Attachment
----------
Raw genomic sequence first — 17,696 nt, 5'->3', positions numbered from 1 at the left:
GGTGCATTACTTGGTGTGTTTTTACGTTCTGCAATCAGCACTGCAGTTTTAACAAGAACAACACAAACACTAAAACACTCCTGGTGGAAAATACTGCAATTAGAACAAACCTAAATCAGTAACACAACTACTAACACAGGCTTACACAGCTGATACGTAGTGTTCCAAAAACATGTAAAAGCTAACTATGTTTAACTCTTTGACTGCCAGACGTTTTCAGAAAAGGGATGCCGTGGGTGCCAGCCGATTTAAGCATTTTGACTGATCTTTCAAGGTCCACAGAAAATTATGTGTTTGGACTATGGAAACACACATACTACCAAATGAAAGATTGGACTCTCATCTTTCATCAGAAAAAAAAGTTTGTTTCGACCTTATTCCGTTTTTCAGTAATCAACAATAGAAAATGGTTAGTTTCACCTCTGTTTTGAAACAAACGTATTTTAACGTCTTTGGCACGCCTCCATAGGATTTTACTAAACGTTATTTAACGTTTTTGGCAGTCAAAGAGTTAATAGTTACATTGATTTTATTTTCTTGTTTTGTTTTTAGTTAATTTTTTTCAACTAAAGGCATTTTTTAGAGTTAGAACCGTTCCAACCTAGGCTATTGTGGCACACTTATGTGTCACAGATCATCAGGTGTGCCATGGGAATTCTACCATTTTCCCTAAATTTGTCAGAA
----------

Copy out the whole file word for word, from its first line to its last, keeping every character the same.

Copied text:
Raw genomic sequence first — 17,696 nt, 5'->3', positions numbered from 1 at the left:
GGTGCATTACTTGGTGTGTTTTTACGTTCTGCAATCAGCACTGCAGTTTTAACAAGAACAACACAAACACTAAAACACTCCTGGTGGAAAATACTGCAATTAGAACAAACCTAAATCAGTAACACAACTACTAACACAGGCTTACACAGCTGATACGTAGTGTTCCAAAAACATGTAAAAGCTAACTATGTTTAACTCTTTGACTGCCAGACGTTTTCAGAAAAGGGATGCCGTGGGTGCCAGCCGATTTAAGCATTTTGACTGATCTTTCAAGGTCCACAGAAAATTATGTGTTTGGACTATGGAAACACACATACTACCAAATGAAAGATTGGACTCTCATCTTTCATCAGAAAAAAAAGTTTGTTTCGACCTTATTCCGTTTTTCAGTAATCAACAATAGAAAATGGTTAGTTTCACCTCTGTTTTGAAACAAACGTATTTTAACGTCTTTGGCACGCCTCCATAGGATTTTACTAAACGTTATTTAACGTTTTTGGCAGTCAAAGAGTTAATAGTTACATTGATTTTATTTTCTTGTTTTGTTTTTAGTTAATTTTTTTCAACTAAAGGCATTTTTTAGAGTTAGAACCGTTCCAACCTAGGCTATTGTGGCACACTTATGTGTCACAGATCATCAGGTGTGCCATGGGAATTCTACCATTTTCCCTAAATTTGTCAGAA